Quote:
IMO, it's just as likely that after Lily's final accusation, Snape thought "Oh, well, why not?" as it is that Lily's accusation hit the nail on the head. Neither are particularly problematic to the redemption arc: in the former scenario, it's still his choice, and in the latter, well....it's still his choice. Seeing as we can't get into his head and read his thoughts, I don't think we can really know when he made the decision to join them...nor do I think it's as important as why he joined.
Good point. I admit, the way I see Snape's story between him and Lily is very tragic, which is part of why I like it so much. And it makes the redemptive arc, for me, more grand. Though I still think Snape deciding to join the DE's after his friendship with Lily ends contradicts Lily's statement to him in TPT memories (I only bring this up since it's been argued that Lily was wrong for believing that).


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  #399  
Old February 26th, 2012, 3:19 pm
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Re: Severus Snape: Character Analysis Reboot v.6

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Originally Posted by sparrowinwinter View Post
Yes, I wonder too. But it must have been something in the background, otherwise he wouldn't have been sent to get a job at Hogwarts the day he heard the prophesy. On the other hand, DD seems to have known he was a DE, but then again, what does DD not know?

What I wonder is what exactly was Snape after within the DE. When he heard the prophesy, he went and told Voldemort everything. He wasn't stupid, he wouldn't have told him out of fear that he'd find out anyway, he was perfectly capable of deceiving him. The only reason he'd tell him everything like that would be that he was extremely loyal or was after something. He would have told him something like 'there's going to be one who can defeat you but I got thrown out before I got to hear more but I could go and try to find out more' and then just pretend to do that or something. That would have been a very Slytherin thing to do, it would have brought him more credit for 'trying' so hard to be of service. So I wonder, why did he just tell him everything?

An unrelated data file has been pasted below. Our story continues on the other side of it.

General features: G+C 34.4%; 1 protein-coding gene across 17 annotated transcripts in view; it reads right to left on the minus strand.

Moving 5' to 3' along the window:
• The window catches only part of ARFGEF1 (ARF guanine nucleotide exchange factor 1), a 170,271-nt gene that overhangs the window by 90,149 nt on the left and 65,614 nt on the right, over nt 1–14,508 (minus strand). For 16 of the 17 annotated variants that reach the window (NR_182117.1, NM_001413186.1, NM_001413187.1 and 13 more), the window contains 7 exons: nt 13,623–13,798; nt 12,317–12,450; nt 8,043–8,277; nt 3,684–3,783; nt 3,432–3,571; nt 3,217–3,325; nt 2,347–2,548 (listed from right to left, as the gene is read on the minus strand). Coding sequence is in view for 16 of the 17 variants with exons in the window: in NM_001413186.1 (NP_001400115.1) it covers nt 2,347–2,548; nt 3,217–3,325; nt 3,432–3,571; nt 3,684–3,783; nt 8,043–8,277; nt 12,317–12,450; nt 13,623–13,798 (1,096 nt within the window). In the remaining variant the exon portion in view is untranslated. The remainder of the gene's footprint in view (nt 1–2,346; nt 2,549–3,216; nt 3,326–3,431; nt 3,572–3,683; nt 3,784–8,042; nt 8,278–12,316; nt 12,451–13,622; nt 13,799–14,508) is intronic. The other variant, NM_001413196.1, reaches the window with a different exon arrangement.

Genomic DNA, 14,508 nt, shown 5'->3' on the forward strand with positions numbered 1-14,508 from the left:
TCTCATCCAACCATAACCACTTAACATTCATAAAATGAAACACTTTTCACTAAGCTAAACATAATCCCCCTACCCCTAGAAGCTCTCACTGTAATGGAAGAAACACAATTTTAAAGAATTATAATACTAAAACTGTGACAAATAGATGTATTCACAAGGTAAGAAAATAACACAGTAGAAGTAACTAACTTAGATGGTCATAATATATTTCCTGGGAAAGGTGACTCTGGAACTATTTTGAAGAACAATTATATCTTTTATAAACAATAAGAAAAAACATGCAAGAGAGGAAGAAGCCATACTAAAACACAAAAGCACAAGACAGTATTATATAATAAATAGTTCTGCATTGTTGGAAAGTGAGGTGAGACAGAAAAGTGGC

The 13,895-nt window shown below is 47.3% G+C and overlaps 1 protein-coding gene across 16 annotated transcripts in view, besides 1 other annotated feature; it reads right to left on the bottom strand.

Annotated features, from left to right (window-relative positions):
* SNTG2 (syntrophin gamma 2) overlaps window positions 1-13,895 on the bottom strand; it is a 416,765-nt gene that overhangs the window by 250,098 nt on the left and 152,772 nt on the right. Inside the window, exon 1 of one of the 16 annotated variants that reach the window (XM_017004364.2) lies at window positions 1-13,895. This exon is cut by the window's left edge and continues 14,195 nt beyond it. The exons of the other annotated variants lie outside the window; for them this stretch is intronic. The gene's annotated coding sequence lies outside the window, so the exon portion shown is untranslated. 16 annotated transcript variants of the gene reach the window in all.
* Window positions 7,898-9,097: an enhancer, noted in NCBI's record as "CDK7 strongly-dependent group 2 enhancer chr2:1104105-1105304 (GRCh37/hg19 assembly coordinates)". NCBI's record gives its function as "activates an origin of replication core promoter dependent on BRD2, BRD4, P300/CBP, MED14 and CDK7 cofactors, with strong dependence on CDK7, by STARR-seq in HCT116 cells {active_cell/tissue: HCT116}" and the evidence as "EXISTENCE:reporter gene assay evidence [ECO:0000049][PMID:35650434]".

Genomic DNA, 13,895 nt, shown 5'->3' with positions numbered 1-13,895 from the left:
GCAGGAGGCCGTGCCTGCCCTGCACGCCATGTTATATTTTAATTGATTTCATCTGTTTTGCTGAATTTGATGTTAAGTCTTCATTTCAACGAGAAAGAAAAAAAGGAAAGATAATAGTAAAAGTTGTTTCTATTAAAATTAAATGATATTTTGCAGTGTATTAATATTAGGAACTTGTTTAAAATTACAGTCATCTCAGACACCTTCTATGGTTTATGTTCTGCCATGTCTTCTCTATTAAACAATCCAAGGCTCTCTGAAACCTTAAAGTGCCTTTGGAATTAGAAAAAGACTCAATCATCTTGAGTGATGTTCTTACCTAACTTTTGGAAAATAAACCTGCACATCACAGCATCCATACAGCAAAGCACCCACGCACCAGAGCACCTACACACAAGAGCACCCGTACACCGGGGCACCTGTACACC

I think it comes down to loyalty. Snape has shown strong loyalty to people who treated him well. I think Snape's role would have been either research or espionage. In this sense, I think Snape was sheltered from some of the activities of the death eaters. Its one thing to hear about stuff and another to actually be involved.

I think Voldemort was well aware of Snape's skill as an Occlumens and that was part of the reason he was sent to Dumbledore. Voldemort in his arrogance would obviously believe that no-one could be so good an Occlumens as to block him but he'd believe that Dumbledore could be blocked. I'm not sure if Snape was intended to be a double agent from the start though.

Quote:
Yeah, I'm pretty sure Dumbledore knew he was a DE in Hogshead. The way he talked to him on that hilltop indicated that. What I don't understand is why didn't he use a Memory Charm or something on Severus right then and there. Of course that would have ruined the plot but still...I wonder what he was thinking.
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  #400  
Old February 26th, 2012, 8:28 pm
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Re: Severus Snape: Character Analysis Reboot v.6

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Originally Posted by sparrowinwinter View Post
Yeah, I'm pretty sure Dumbledore knew he was a DE in Hogshead. The way he talked to him on that hilltop indicated that. What I don't understand is why didn't he use a Memory Charm or something on Severus right then and there. Of course that would have ruined the plot but still...I wonder what he was thinking.
Dumbledore heard the whole prophecy and understood that Voldemort would have to chose the one who would defeat him. I think Dumbledore knew that if Voldemort never heard about the prophecy, the prophecy could not be fulfilled. I believe he purposely let Snape go, memory unmodified, so that Voldemort could be conquered.